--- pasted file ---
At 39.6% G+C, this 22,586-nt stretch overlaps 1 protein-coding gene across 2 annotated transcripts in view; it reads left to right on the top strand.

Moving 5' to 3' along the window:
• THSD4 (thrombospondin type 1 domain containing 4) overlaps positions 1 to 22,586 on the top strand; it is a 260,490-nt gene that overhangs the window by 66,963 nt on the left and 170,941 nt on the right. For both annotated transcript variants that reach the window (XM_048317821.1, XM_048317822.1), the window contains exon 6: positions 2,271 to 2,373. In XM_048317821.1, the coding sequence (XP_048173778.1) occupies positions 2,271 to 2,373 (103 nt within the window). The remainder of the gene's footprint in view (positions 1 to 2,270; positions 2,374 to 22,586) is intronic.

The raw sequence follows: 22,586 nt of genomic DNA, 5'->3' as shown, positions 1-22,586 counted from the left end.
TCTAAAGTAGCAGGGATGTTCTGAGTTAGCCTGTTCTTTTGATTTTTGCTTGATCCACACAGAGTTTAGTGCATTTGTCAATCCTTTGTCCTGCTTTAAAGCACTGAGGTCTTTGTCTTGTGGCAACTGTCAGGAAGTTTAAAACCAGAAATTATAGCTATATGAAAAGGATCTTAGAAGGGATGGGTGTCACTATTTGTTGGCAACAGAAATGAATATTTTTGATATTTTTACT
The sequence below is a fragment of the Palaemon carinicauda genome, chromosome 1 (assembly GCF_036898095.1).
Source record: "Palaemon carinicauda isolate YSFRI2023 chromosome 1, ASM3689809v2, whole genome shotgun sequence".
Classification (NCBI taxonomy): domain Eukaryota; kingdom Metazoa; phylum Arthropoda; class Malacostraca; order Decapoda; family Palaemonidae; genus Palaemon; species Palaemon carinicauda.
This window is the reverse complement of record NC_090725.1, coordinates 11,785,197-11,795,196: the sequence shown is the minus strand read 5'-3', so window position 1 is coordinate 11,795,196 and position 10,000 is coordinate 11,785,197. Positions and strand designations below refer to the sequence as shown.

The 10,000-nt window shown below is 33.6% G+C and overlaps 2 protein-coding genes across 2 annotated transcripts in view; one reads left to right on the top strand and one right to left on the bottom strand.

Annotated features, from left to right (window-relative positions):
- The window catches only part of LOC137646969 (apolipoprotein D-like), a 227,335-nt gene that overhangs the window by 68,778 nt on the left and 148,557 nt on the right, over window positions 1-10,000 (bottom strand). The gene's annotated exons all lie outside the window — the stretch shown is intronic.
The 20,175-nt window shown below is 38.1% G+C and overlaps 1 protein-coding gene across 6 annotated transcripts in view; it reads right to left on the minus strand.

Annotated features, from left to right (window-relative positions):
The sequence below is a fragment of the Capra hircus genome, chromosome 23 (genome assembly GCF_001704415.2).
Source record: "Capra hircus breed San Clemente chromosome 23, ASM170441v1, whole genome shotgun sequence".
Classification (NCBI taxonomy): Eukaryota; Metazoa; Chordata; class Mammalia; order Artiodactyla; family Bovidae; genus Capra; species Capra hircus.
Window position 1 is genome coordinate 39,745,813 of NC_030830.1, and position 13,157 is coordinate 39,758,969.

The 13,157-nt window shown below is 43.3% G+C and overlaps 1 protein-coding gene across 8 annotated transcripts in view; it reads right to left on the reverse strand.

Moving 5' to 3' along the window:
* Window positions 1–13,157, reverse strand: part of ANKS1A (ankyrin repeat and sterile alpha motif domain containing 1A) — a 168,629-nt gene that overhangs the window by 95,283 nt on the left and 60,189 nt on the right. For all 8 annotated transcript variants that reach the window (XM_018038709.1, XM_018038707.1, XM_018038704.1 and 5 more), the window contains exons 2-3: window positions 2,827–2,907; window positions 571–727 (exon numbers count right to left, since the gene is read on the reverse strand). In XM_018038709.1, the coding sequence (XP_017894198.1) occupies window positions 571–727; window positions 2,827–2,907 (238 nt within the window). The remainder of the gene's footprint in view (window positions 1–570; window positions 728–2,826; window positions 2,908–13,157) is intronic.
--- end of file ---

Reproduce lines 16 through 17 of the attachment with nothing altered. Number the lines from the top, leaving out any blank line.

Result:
Source record: "Capra hircus breed San Clemente chromosome 23, ASM170441v1, whole genome shotgun sequence".
Classification (NCBI taxonomy): Eukaryota; Metazoa; Chordata; class Mammalia; order Artiodactyla; family Bovidae; genus Capra; species Capra hircus.